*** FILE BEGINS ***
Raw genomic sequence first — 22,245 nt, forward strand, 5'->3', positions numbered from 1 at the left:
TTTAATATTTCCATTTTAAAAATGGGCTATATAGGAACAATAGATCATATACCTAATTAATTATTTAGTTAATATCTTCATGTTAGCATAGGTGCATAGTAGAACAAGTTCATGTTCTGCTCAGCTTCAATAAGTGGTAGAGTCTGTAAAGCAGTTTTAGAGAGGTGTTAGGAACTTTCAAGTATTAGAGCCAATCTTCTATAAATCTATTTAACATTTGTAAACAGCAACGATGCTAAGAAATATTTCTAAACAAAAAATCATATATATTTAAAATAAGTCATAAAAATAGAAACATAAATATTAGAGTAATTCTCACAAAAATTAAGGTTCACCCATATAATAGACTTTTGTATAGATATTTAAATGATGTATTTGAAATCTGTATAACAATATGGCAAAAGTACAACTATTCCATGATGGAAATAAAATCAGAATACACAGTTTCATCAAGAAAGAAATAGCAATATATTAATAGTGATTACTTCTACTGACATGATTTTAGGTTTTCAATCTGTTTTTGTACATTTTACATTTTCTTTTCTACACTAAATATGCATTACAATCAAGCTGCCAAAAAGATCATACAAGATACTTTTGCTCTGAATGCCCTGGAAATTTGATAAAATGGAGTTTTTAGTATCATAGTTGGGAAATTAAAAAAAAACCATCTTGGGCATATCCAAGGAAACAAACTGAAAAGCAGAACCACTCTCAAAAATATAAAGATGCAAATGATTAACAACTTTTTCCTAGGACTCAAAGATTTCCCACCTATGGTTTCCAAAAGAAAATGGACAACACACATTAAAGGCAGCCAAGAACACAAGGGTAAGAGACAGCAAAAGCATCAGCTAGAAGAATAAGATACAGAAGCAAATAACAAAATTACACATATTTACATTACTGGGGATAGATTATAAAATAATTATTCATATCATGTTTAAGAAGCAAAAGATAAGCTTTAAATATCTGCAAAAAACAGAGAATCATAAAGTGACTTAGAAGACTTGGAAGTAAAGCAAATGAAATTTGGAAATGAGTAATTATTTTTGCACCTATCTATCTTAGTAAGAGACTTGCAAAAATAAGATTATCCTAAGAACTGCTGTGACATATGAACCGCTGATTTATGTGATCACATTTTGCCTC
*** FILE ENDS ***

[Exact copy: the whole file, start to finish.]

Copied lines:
Raw genomic sequence first — 22,245 nt, forward strand, 5'->3', positions numbered from 1 at the left:
TTTAATATTTCCATTTTAAAAATGGGCTATATAGGAACAATAGATCATATACCTAATTAATTATTTAGTTAATATCTTCATGTTAGCATAGGTGCATAGTAGAACAAGTTCATGTTCTGCTCAGCTTCAATAAGTGGTAGAGTCTGTAAAGCAGTTTTAGAGAGGTGTTAGGAACTTTCAAGTATTAGAGCCAATCTTCTATAAATCTATTTAACATTTGTAAACAGCAACGATGCTAAGAAATATTTCTAAACAAAAAATCATATATATTTAAAATAAGTCATAAAAATAGAAACATAAATATTAGAGTAATTCTCACAAAAATTAAGGTTCACCCATATAATAGACTTTTGTATAGATATTTAAATGATGTATTTGAAATCTGTATAACAATATGGCAAAAGTACAACTATTCCATGATGGAAATAAAATCAGAATACACAGTTTCATCAAGAAAGAAATAGCAATATATTAATAGTGATTACTTCTACTGACATGATTTTAGGTTTTCAATCTGTTTTTGTACATTTTACATTTTCTTTTCTACACTAAATATGCATTACAATCAAGCTGCCAAAAAGATCATACAAGATACTTTTGCTCTGAATGCCCTGGAAATTTGATAAAATGGAGTTTTTAGTATCATAGTTGGGAAATTAAAAAAAAACCATCTTGGGCATATCCAAGGAAACAAACTGAAAAGCAGAACCACTCTCAAAAATATAAAGATGCAAATGATTAACAACTTTTTCCTAGGACTCAAAGATTTCCCACCTATGGTTTCCAAAAGAAAATGGACAACACACATTAAAGGCAGCCAAGAACACAAGGGTAAGAGACAGCAAAAGCATCAGCTAGAAGAATAAGATACAGAAGCAAATAACAAAATTACACATATTTACATTACTGGGGATAGATTATAAAATAATTATTCATATCATGTTTAAGAAGCAAAAGATAAGCTTTAAATATCTGCAAAAAACAGAGAATCATAAAGTGACTTAGAAGACTTGGAAGTAAAGCAAATGAAATTTGGAAATGAGTAATTATTTTTGCACCTATCTATCTTAGTAAGAGACTTGCAAAAATAAGATTATCCTAAGAACTGCTGTGACATATGAACCGCTGATTTATGTGATCACATTTTGCCTC